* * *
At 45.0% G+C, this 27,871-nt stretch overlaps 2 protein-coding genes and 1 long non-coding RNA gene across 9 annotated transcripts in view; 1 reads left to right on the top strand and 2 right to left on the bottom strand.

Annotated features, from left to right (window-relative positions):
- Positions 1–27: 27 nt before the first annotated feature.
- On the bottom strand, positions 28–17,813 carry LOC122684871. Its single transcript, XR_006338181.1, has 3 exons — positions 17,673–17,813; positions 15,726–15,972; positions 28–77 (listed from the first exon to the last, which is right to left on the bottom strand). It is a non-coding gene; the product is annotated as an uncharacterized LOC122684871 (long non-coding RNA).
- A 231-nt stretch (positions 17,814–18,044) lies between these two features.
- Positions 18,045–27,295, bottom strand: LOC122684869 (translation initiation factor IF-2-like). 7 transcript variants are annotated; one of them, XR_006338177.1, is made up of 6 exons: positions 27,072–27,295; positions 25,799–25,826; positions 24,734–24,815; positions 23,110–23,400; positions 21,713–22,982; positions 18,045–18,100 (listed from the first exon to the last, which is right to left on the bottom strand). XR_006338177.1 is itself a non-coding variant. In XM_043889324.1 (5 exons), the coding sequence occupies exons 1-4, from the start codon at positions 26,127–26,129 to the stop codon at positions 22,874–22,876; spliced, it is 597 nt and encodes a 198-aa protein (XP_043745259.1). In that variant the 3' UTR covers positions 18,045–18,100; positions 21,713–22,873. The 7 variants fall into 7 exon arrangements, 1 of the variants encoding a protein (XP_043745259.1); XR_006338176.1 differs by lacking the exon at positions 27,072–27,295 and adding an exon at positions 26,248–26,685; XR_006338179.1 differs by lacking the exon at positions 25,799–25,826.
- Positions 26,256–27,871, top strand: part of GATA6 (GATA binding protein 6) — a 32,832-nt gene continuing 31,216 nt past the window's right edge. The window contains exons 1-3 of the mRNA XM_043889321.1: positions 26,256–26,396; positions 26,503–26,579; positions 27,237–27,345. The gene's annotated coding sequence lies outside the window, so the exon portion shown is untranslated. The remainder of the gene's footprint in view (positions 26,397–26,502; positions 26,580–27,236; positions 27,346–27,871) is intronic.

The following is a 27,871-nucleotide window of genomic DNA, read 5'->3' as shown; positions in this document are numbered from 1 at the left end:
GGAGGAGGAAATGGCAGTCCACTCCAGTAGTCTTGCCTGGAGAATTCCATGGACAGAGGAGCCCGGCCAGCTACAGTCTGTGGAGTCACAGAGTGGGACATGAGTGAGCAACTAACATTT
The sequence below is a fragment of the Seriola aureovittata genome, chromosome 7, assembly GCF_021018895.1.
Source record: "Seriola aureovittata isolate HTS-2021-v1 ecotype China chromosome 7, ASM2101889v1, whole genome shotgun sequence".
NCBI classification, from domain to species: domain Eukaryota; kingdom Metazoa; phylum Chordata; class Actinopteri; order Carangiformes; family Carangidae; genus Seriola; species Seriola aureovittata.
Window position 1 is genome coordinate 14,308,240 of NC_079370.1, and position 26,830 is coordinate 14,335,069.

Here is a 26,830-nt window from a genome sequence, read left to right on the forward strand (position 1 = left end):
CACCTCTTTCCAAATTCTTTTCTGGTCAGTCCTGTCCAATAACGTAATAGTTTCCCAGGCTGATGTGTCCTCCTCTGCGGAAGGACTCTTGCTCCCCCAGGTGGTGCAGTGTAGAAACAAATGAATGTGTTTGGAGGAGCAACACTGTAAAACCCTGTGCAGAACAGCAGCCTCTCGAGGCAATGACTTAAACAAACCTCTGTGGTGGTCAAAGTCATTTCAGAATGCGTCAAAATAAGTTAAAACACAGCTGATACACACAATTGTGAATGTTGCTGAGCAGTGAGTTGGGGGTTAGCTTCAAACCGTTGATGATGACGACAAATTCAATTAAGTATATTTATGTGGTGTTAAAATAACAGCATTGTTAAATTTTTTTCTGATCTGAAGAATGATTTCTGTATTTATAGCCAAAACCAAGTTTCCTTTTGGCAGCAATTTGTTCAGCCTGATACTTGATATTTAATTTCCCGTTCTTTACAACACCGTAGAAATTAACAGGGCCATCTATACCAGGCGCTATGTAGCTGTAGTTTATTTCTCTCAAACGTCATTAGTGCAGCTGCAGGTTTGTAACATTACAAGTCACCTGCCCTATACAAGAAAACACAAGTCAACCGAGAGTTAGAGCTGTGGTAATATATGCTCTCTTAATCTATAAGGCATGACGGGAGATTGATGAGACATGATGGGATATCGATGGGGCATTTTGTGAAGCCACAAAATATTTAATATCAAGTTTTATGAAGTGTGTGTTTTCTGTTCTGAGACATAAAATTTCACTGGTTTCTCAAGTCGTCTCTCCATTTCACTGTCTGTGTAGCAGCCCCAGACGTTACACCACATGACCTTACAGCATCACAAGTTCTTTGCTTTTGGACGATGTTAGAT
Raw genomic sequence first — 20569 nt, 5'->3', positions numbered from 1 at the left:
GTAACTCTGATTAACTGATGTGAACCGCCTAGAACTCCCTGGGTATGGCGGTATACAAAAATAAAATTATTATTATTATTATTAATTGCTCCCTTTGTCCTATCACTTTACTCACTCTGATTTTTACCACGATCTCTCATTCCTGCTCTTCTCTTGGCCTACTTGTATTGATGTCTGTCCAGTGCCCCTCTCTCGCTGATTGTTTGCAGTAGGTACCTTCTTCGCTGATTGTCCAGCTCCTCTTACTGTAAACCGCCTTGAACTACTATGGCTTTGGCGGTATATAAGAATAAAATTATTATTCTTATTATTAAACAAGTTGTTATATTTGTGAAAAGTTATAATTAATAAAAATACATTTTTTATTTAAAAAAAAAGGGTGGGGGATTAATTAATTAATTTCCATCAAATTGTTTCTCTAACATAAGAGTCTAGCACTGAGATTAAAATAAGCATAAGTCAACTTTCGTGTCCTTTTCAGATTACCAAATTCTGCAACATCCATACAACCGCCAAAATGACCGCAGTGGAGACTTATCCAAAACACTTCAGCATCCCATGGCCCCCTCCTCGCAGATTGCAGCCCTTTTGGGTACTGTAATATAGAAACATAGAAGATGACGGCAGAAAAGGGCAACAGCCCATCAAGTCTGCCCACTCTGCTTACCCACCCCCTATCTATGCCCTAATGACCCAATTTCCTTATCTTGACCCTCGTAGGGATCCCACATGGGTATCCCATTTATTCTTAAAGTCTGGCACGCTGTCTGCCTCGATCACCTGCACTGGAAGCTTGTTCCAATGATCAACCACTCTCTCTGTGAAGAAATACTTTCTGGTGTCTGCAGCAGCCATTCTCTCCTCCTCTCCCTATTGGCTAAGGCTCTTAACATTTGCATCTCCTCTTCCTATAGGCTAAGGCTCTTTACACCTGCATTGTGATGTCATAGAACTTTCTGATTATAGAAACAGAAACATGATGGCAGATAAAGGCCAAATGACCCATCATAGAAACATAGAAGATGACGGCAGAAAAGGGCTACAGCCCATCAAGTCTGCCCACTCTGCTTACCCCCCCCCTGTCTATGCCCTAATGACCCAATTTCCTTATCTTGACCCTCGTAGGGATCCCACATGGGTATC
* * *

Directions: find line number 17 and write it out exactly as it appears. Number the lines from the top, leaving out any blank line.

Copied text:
GTAACTCTGATTAACTGATGTGAACCGCCTAGAACTCCCTGGGTATGGCGGTATACAAAAATAAAATTATTATTATTATTATTAATTGCTCCCTTTGTCCTATCACTTTACTCACTCTGATTTTTACCACGATCTCTCATTCCTGCTCTTCTCTTGGCCTACTTGTATTGATGTCTGTCCAGTGCCCCTCTCTCGCTGATTGTTTGCAGTAGGTACCTTCTTCGCTGATTGTCCAGCTCCTCTTACTGTAAACCGCCTTGAACTACTATGGCTTTGGCGGTATATAAGAATAAAATTATTATTCTTATTATTAAACAAGTTGTTATATTTGTGAAAAGTTATAATTAATAAAAATACATTTTTTATTTAAAAAAAAAGGGTGGGGGATTAATTAATTAATTTCCATCAAATTGTTTCTCTAACATAAGAGTCTAGCACTGAGATTAAAATAAGCATAAGTCAACTTTCGTGTCCTTTTCAGATTACCAAATTCTGCAACATCCATACAACCGCCAAAATGACCGCAGTGGAGACTTATCCAAAACACTTCAGCATCCCATGGCCCCCTCCTCGCAGATTGCAGCCCTTTTGGGTACTGTAATATAGAAACATAGAAGATGACGGCAGAAAAGGGCAACAGCCCATCAAGTCTGCCCACTCTGCTTACCCACCCCCTATCTATGCCCTAATGACCCAATTTCCTTATCTTGACCCTCGTAGGGATCCCACATGGGTATCCCATTTATTCTTAAAGTCTGGCACGCTGTCTGCCTCGATCACCTGCACTGGAAGCTTGTTCCAATGATCAACCACTCTCTCTGTGAAGAAATACTTTCTGGTGTCTGCAGCAGCCATTCTCTCCTCCTCTCCCTATTGGCTAAGGCTCTTAACATTTGCATCTCCTCTTCCTATAGGCTAAGGCTCTTTACACCTGCATTGTGATGTCATAGAACTTTCTGATTATAGAAACAGAAACATGATGGCAGATAAAGGCCAAATGACCCATCATAGAAACATAGAAGATGACGGCAGAAAAGGGCTACAGCCCATCAAGTCTGCCCACTCTGCTTACCCCCCCCCTGTCTATGCCCTAATGACCCAATTTCCTTATCTTGACCCTCGTAGGGATCCCACATGGGTATC